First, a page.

Nvidia-backed startup uses Intel chip to replace electrical signals with light to reach Tbps speeds – here is what it looks like in the flesh

The Ayar Labs optical light technology on show at SC23
(Image credit: Serve the Home)

Ayar Labs has demonstrated an innovative technology that plugs directly into chip packages and uses light to transmit data – reaching blistering transfer speeds.

The firm paired its TeraPHY optical I/O chiplet with a SuperNova multi-wavelength light source, and they bundled this with an Intel Pluggable transceiver module, according to Serve the Home

On show at SC23 last month, Ayar Labs' TeraPHY chiplet can reach 4Tbps bidirectional bandwidth while only consuming 10W power – which is far greater than lightning speeds of today's high bandwidth memory (HBM) units. For example, Macron's HBM3E units can reach up to 10Gbps of data processing speeds – which pales in comparison to the possibilities using the optical technology that could replace electronic signals – if brought to the market.  

Look toward the light

Ayar Labs first teased this technology in March, demonstrating its 4Tbps light-enabled capabilities at the Optical Fiber Communication Conference (OFC).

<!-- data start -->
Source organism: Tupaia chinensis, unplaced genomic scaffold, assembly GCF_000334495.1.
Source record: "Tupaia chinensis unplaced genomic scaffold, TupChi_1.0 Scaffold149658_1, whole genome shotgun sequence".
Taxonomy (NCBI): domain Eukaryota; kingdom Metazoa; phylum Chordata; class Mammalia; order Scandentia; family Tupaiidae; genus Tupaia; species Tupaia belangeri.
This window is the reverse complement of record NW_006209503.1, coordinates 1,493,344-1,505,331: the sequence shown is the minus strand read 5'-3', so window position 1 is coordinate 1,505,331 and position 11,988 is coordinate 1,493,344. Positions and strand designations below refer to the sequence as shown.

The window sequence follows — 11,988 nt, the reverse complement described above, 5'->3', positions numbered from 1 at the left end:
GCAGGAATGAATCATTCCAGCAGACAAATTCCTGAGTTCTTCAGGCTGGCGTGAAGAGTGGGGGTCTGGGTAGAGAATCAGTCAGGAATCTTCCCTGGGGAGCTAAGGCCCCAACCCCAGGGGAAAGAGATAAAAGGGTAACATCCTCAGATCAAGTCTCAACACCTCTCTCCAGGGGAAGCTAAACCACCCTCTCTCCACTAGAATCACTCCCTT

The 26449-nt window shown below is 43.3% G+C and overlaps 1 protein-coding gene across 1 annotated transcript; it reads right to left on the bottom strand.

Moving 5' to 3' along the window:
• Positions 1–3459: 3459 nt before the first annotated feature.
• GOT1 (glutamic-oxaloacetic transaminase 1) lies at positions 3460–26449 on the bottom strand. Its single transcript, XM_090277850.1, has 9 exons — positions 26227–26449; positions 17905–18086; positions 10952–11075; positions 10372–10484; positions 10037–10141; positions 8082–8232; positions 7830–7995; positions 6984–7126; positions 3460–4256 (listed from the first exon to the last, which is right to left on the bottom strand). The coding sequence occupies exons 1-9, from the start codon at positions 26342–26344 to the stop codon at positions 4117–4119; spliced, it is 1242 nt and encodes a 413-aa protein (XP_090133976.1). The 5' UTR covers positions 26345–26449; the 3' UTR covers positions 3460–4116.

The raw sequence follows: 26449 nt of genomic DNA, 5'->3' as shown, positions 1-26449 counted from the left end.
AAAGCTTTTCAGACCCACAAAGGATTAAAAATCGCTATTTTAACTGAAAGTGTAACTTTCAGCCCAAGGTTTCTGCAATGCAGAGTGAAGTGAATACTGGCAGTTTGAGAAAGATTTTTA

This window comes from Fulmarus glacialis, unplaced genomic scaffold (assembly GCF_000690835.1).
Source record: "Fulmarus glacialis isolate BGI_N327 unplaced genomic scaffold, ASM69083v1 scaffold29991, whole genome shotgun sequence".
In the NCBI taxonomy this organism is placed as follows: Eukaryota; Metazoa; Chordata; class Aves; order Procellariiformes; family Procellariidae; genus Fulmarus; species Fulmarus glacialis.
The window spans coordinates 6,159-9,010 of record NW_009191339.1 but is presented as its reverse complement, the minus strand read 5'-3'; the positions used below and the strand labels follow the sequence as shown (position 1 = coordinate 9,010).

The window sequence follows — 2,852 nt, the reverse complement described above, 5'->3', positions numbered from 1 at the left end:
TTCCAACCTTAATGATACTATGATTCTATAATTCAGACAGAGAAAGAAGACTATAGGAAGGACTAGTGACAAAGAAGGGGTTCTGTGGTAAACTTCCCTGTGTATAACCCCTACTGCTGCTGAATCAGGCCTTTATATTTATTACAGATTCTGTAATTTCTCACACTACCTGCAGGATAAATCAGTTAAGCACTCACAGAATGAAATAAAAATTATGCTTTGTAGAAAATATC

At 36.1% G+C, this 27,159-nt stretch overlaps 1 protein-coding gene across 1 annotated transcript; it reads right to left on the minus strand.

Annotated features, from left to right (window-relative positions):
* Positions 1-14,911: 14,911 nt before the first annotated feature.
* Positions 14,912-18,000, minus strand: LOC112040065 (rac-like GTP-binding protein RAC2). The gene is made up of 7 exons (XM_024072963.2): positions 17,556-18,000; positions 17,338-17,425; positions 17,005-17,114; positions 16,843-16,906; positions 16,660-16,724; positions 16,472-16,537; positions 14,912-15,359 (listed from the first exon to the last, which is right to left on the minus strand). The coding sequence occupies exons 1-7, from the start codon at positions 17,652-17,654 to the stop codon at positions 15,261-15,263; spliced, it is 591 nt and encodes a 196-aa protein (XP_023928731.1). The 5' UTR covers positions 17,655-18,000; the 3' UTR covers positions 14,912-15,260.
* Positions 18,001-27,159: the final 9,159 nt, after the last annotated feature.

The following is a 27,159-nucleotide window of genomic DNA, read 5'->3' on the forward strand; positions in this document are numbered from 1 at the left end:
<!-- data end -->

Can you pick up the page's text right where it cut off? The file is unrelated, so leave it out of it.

The technology, in particular, may allow compute, emmory and network silicon to communicate by using only a fraction of the power used today. It also boosts the performance, latency and reach when compared with the performance of electric signals.

Silicon photonics has been discussed in the industry for a while, with Nvidia signing a research and development partnership with Ayar Labs last year to build on the early promise of the technology. 

The manufacturer of some of the best GPUs on the market also took part in Series C fundraising, investing into the firm as part of a $130 million package to develop out of band lasers and silicon photonics interconnects. 

By plugging the technology directly into chip packages, it could be freed from printed circuit boards and long electrical traces, according to Serve the Home. The module's pluggable form factor also means it can be replaced if things go awry.

If delivered in such a form, Ayar Labs believes it can become foundational to next-generation AI applications, data centers, and dense 6G communications, as well as other applications.

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Keumars Afifi-Sabet
Channel Editor (Technology), Live Science

Keumars Afifi-Sabet is the Technology Editor for Live Science. He has written for a variety of publications including ITPro, The Week Digital and ComputerActive. He has worked as a technology journalist for more than five years, having previously held the role of features editor with ITPro. In his previous role, he oversaw the commissioning and publishing of long form in areas including AI, cyber security, cloud computing and digital transformation.